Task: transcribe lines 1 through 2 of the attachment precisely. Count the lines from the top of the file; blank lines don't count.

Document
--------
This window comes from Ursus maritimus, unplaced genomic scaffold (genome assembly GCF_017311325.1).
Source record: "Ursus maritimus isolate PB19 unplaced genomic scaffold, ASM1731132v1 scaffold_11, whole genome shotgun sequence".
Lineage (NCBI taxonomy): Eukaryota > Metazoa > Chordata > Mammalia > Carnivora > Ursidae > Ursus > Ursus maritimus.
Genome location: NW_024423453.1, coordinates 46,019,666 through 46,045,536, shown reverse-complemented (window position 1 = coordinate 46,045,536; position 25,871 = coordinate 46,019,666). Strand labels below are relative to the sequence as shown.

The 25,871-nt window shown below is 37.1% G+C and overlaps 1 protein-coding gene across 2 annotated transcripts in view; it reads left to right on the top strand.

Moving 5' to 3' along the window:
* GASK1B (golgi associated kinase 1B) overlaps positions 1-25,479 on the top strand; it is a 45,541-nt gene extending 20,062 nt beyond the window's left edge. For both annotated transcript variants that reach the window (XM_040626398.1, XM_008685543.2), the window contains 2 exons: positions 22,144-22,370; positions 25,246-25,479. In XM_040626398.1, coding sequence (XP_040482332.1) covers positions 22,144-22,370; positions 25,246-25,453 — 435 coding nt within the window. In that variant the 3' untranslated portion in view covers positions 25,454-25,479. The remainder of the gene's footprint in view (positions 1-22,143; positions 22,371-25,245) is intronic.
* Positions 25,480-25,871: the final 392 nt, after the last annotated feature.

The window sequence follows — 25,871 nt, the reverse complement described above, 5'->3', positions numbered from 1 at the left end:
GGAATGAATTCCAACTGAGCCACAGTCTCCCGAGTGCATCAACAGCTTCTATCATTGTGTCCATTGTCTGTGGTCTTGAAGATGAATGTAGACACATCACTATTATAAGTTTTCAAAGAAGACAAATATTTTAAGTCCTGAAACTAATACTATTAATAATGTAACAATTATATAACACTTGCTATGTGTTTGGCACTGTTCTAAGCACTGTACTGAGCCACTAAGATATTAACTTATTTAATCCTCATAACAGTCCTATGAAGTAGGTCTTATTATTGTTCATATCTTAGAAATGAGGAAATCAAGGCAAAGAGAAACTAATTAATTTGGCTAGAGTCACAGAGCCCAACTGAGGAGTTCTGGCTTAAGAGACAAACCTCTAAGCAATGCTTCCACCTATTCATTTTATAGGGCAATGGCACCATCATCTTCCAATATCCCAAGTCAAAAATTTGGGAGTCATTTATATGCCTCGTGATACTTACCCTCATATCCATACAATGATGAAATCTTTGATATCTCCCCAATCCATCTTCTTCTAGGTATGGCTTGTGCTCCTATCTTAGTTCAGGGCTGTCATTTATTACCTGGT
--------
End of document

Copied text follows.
This window comes from Ursus maritimus, unplaced genomic scaffold (genome assembly GCF_017311325.1).
Source record: "Ursus maritimus isolate PB19 unplaced genomic scaffold, ASM1731132v1 scaffold_11, whole genome shotgun sequence".